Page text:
A new crypto scam that the FBI says is one of the fastest-growing in the country is taking millions of dollars from people in South Florida.
The scam starts as a text or online message and is leaving people in debt, according to the FBI.
Maybe you’ve received one of the messages which say start by saying something like, “Hello is this John?” You reply, “sorry, wrong number” and that’s when the crook continues the conversation to attempt to steal your money.
“Their goal is to take everything,” explained Supervisory Special Agent Zacharia Baldwin with the FBI Miami Financial Crime Squad.
He says the scam is called “Pig Butchering.”
“That’s the loose translation from the Chinese word that the scammers have called it,” Baldwin said.
Baldwin has focused on financial crimes for his entire career with the FBI and he says this scam is growing faster than any other he’s seen in the past 15 years.
It originated in Southeast Asia and is a combination of investment fraud with romance relationship fraud, Baldwin said.
“As far as the scale of threat, this is definitely one of the top priorities just because of the widespread loss that we have seen and how it affects the community, particularly here in South Florida,” he said.
There’s a lot of money in South Florida, which is what the crooks are looking for when they send a text.
“Generally they will use just random names. It doesn’t matter their name, they are just trying to get engagement,” Baldwin explained.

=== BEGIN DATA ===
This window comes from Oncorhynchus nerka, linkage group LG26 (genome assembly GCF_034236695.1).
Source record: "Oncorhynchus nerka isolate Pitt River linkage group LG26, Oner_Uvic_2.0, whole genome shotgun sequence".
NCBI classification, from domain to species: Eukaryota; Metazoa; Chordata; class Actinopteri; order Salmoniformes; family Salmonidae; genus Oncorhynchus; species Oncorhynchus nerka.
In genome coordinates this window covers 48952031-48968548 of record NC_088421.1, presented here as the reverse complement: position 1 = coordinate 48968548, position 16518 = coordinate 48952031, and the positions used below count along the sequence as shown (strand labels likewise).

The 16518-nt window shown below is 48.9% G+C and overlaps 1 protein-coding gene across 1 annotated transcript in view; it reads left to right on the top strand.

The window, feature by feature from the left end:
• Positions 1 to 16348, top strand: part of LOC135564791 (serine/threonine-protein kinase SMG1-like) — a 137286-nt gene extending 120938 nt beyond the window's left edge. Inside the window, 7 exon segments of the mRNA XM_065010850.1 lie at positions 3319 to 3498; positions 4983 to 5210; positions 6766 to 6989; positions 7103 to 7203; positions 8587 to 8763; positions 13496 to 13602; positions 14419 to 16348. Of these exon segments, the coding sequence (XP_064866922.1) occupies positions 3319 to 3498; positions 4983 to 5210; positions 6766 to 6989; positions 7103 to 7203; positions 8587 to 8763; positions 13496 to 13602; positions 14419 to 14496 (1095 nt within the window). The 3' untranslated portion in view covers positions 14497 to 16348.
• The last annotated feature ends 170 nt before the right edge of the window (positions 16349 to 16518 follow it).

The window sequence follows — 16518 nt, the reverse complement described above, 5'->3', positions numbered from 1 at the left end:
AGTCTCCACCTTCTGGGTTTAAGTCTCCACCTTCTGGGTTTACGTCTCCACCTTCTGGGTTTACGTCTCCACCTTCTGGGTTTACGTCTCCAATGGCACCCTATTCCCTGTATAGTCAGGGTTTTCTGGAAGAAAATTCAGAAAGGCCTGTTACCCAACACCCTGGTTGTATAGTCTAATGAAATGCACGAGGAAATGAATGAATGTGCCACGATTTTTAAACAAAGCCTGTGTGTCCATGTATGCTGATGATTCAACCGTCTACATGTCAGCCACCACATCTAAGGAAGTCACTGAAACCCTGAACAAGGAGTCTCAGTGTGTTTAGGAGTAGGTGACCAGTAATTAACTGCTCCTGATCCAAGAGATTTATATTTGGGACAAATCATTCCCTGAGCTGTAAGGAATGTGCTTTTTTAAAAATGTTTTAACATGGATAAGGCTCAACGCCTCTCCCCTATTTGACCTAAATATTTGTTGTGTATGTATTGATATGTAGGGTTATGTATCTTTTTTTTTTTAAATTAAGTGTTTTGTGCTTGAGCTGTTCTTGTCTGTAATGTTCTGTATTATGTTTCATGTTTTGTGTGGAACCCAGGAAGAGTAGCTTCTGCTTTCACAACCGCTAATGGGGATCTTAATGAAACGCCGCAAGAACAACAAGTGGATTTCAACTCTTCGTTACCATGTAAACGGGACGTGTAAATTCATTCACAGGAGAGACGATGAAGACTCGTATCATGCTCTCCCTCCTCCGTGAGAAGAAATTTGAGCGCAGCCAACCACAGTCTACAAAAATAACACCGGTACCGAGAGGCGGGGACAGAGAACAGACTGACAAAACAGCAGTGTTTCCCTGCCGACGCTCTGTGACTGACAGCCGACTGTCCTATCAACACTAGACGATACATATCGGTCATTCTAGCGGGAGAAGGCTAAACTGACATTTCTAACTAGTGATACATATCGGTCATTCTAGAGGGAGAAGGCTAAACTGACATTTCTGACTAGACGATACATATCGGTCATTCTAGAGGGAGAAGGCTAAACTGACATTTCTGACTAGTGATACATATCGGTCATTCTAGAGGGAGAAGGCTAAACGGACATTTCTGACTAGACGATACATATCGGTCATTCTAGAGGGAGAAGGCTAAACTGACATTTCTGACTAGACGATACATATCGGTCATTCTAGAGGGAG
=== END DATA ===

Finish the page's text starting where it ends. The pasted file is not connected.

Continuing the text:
According to Baldwin, once you respond “wrong number,” the criminal will try to continue the conversation, sometimes using animals to pull on your heartstrings.
“‘Oh, my puppy or my animal is sick. I’m trying to get a hold of the vet. You seem kind,'” Baldwin said is one example.
Other times, the crooks will reach out on social media or dating sites. The FBI says once a relationship is established, the crook will bring up crypto, at first showing their own false successes through pictures of cash, luxury cars and vacations.
But it’s all fake and being used to lure the victim to invest. Victims end up losing anywhere from a few thousand to millions of dollars. The average loss is around $50,000, according to the FBI. Nationally, billions of dollars have been lost to this scam in just one year.
“They will start talking about their life together, especially with the romance. ‘Look, we made so much money, I can’t wait to live with you. Our life is going to be set,'” said Baldwin.
Investigators say sometimes the scammer initially allows the person to pull out money to look like the earnings are real and build further trust, essentially treating the victim like a pig, fattening them up before they are butchered.
“The things they talk about, it is heartbreaking. About the future for them, doing things for their family. They’re basically preying on these people’s dreams,” said Baldwin.
Unfortunately, most of the scammers are overseas in countries where it’s hard to prosecute. So, if you think you are a victim, stop sending money, and if you can, try to get it back. The FBI wants you to report the crime here.
Here are some red flags the FBI says to look out for:
- Any communication that you receive that you did not initiate is a red flag
- Anyone that guarantees that an investment will be successful should be an immediate red flag
- Experts say you should only invest money that you can afford to lose
(Except for the headline, this story has not been edited by PostX News and is published from a syndicated feed.)